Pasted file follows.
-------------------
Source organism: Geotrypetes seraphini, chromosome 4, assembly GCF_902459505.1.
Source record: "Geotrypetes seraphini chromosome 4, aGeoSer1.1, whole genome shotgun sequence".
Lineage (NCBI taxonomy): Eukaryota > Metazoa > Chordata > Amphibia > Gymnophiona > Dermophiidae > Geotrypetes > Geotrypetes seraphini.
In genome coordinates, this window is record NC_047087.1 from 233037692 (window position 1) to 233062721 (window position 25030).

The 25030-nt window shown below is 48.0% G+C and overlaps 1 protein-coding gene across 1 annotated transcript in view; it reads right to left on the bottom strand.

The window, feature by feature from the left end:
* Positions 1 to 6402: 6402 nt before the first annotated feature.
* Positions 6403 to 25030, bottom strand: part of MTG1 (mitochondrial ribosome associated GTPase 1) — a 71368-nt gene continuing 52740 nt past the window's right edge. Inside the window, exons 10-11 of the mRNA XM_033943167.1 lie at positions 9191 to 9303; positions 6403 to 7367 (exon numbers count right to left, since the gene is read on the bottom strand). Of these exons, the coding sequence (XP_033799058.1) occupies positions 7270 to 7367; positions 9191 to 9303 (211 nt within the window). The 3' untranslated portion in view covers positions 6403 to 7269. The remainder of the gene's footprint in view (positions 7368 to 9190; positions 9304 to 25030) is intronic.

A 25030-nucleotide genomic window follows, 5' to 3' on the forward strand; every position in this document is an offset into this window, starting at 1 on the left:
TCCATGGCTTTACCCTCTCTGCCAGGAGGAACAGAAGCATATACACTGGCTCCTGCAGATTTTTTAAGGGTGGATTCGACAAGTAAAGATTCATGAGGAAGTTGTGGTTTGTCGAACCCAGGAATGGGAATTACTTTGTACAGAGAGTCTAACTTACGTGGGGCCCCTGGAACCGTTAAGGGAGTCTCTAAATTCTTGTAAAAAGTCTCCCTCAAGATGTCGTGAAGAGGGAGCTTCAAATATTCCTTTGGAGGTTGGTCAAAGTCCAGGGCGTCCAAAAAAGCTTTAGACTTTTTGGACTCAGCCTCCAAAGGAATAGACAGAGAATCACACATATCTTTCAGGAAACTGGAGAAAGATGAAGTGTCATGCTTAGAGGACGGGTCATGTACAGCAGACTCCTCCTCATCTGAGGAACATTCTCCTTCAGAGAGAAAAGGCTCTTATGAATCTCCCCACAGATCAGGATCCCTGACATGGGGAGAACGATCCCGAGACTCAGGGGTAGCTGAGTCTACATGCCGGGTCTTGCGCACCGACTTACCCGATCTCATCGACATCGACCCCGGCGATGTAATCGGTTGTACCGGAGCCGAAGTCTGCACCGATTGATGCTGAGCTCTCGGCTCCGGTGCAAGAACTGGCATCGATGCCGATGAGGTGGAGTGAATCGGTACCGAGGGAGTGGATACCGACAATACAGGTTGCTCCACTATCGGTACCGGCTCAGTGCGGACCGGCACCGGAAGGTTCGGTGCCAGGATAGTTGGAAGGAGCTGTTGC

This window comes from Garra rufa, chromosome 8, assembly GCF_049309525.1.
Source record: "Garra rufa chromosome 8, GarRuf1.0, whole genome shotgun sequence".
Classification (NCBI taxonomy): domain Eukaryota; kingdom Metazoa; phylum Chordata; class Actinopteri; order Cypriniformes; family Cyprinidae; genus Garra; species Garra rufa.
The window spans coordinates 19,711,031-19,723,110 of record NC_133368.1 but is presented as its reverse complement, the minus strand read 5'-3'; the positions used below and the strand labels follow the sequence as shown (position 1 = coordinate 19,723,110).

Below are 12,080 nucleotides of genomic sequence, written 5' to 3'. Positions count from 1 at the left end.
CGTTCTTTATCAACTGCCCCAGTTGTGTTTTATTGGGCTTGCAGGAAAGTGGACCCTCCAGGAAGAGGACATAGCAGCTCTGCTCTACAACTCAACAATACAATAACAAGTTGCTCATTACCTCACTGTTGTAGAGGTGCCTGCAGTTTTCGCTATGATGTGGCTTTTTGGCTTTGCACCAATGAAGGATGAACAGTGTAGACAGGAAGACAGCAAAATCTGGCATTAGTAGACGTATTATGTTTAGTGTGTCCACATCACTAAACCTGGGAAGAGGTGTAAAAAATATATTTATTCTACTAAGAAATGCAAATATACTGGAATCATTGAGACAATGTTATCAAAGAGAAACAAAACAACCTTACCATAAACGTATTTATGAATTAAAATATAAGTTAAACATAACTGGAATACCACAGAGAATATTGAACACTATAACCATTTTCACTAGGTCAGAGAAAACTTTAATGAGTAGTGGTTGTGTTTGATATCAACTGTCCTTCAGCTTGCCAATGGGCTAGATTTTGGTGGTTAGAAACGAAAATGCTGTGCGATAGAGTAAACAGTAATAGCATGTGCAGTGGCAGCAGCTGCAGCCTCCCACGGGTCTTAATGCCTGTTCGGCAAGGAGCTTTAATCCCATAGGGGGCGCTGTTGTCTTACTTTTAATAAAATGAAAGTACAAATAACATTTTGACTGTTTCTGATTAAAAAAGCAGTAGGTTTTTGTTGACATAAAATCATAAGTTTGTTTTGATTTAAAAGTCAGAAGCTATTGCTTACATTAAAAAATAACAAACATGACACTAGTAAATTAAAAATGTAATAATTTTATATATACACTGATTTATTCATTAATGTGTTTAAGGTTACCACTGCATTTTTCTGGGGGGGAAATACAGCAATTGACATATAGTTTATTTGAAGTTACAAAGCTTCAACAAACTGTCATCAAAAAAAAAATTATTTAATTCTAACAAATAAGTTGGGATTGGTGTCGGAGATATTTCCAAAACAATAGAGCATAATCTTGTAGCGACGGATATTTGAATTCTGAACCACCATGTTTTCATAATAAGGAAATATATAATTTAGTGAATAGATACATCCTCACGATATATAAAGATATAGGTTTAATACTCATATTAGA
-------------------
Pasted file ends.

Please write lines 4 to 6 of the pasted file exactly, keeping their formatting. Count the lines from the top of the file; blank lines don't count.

In genome coordinates, this window is record NC_047087.1 from 233037692 (window position 1) to 233062721 (window position 25030).

The 25030-nt window shown below is 48.0% G+C and overlaps 1 protein-coding gene across 1 annotated transcript in view; it reads right to left on the bottom strand.

The window, feature by feature from the left end: